- Doctoral Candidate
- University of Chicago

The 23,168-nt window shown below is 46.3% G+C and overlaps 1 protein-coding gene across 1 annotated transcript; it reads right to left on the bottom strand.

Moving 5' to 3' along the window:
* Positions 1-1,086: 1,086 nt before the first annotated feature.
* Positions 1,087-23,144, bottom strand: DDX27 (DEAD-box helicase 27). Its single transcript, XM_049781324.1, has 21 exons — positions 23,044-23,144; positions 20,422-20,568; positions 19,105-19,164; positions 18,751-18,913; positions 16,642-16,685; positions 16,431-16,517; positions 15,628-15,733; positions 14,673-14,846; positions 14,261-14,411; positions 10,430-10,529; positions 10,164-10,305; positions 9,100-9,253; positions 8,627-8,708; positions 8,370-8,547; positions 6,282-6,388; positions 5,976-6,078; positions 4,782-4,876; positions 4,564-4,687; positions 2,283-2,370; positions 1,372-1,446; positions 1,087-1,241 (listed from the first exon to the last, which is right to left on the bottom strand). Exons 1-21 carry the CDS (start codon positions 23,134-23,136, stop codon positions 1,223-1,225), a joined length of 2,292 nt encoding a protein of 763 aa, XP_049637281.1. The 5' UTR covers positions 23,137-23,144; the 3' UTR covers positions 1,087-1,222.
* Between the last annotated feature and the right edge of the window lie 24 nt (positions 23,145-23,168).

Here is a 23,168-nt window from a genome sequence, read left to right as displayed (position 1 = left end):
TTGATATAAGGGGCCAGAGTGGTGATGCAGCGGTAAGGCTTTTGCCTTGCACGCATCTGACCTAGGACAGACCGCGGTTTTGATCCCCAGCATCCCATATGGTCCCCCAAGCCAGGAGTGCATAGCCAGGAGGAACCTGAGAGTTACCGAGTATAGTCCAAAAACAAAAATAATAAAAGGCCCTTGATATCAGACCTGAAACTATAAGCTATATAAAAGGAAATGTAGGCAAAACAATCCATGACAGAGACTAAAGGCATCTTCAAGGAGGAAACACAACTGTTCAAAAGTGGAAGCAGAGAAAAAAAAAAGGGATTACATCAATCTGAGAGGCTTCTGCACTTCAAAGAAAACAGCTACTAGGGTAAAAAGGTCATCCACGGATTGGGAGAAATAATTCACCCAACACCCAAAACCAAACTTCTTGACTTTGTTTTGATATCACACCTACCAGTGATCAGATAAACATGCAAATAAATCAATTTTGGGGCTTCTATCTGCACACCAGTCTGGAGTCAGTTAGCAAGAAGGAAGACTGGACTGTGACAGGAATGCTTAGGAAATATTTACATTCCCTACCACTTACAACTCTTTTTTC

Saif al-Mulūk is the most compelling epic tale of the Indian Ocean world, one embodying a religio-ethical Islamic worldview about travel and belonging. It has been narrated and performed by various peoples from medieval times through modernity across the vast geographical space, cultures, and languages of the Indian Ocean world. The dissertation studies its South Asian retellings from the 16th-21st centuries in eight languages. Unearthing a variegated archive, it charts Saif al-Mulūk’s historical transmission to construct a picture of socio-literary exchanges that shaped the values, ethics, and ideals of the Indian Ocean world. It analyzes how Saif al-Mulūk’s narrative, performance, and transmission function as an Islamic ethical discourse to constitute a cosmopolitan selfhood and sense of belonging. It adopts a unique comparative, transhistorical, multilingual, and multidisciplinary approach towards how different peoples accommodated cultural and religious difference by asserting universalist and cosmopolitan Islamic modes of belonging in the Indian Ocean world.